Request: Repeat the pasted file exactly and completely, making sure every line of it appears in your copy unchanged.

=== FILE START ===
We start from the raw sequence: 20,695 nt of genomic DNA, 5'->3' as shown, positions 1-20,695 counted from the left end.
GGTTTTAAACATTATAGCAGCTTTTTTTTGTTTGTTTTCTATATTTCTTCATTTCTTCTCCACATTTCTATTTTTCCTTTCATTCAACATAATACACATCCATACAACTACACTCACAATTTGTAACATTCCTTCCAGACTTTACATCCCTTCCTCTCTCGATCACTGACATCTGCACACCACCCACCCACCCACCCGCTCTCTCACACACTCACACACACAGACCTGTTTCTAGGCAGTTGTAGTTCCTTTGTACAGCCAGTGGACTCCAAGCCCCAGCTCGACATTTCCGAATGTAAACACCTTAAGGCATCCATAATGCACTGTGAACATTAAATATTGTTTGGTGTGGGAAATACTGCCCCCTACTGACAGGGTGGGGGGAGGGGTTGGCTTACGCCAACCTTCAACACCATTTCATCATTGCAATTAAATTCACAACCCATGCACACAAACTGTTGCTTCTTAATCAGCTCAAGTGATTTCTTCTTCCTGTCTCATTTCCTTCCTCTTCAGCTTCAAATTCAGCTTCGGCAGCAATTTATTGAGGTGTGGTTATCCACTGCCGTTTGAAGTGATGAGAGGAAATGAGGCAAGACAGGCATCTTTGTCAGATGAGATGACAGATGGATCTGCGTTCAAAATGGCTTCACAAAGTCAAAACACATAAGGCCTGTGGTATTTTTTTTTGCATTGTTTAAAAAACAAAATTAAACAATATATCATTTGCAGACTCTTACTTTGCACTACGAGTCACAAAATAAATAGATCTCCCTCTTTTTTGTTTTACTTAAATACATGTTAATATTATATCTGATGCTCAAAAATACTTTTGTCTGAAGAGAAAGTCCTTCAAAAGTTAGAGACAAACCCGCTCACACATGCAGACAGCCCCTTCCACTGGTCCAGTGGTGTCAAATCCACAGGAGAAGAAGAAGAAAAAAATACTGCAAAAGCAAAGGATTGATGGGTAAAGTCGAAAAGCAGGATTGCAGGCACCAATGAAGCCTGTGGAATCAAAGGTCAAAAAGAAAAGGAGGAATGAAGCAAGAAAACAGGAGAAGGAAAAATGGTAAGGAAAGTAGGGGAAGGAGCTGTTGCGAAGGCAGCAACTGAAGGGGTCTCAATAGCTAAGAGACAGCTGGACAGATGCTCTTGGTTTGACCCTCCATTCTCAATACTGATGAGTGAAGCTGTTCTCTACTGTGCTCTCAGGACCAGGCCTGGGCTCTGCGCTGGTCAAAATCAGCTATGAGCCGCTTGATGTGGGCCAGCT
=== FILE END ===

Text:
We start from the raw sequence: 20,695 nt of genomic DNA, 5'->3' as shown, positions 1-20,695 counted from the left end.
GGTTTTAAACATTATAGCAGCTTTTTTTTGTTTGTTTTCTATATTTCTTCATTTCTTCTCCACATTTCTATTTTTCCTTTCATTCAACATAATACACATCCATACAACTACACTCACAATTTGTAACATTCCTTCCAGACTTTACATCCCTTCCTCTCTCGATCACTGACATCTGCACACCACCCACCCACCCACCCGCTCTCTCACACACTCACACACACAGACCTGTTTCTAGGCAGTTGTAGTTCCTTTGTACAGCCAGTGGACTCCAAGCCCCAGCTCGACATTTCCGAATGTAAACACCTTAAGGCATCCATAATGCACTGTGAACATTAAATATTGTTTGGTGTGGGAAATACTGCCCCCTACTGACAGGGTGGGGGGAGGGGTTGGCTTACGCCAACCTTCAACACCATTTCATCATTGCAATTAAATTCACAACCCATGCACACAAACTGTTGCTTCTTAATCAGCTCAAGTGATTTCTTCTTCCTGTCTCATTTCCTTCCTCTTCAGCTTCAAATTCAGCTTCGGCAGCAATTTATTGAGGTGTGGTTATCCACTGCCGTTTGAAGTGATGAGAGGAAATGAGGCAAGACAGGCATCTTTGTCAGATGAGATGACAGATGGATCTGCGTTCAAAATGGCTTCACAAAGTCAAAACACATAAGGCCTGTGGTATTTTTTTTTGCATTGTTTAAAAAACAAAATTAAACAATATATCATTTGCAGACTCTTACTTTGCACTACGAGTCACAAAATAAATAGATCTCCCTCTTTTTTGTTTTACTTAAATACATGTTAATATTATATCTGATGCTCAAAAATACTTTTGTCTGAAGAGAAAGTCCTTCAAAAGTTAGAGACAAACCCGCTCACACATGCAGACAGCCCCTTCCACTGGTCCAGTGGTGTCAAATCCACAGGAGAAGAAGAAGAAAAAAATACTGCAAAAGCAAAGGATTGATGGGTAAAGTCGAAAAGCAGGATTGCAGGCACCAATGAAGCCTGTGGAATCAAAGGTCAAAAAGAAAAGGAGGAATGAAGCAAGAAAACAGGAGAAGGAAAAATGGTAAGGAAAGTAGGGGAAGGAGCTGTTGCGAAGGCAGCAACTGAAGGGGTCTCAATAGCTAAGAGACAGCTGGACAGATGCTCTTGGTTTGACCCTCCATTCTCAATACTGATGAGTGAAGCTGTTCTCTACTGTGCTCTCAGGACCAGGCCTGGGCTCTGCGCTGGTCAAAATCAGCTATGAGCCGCTTGATGTGGGCCAGCT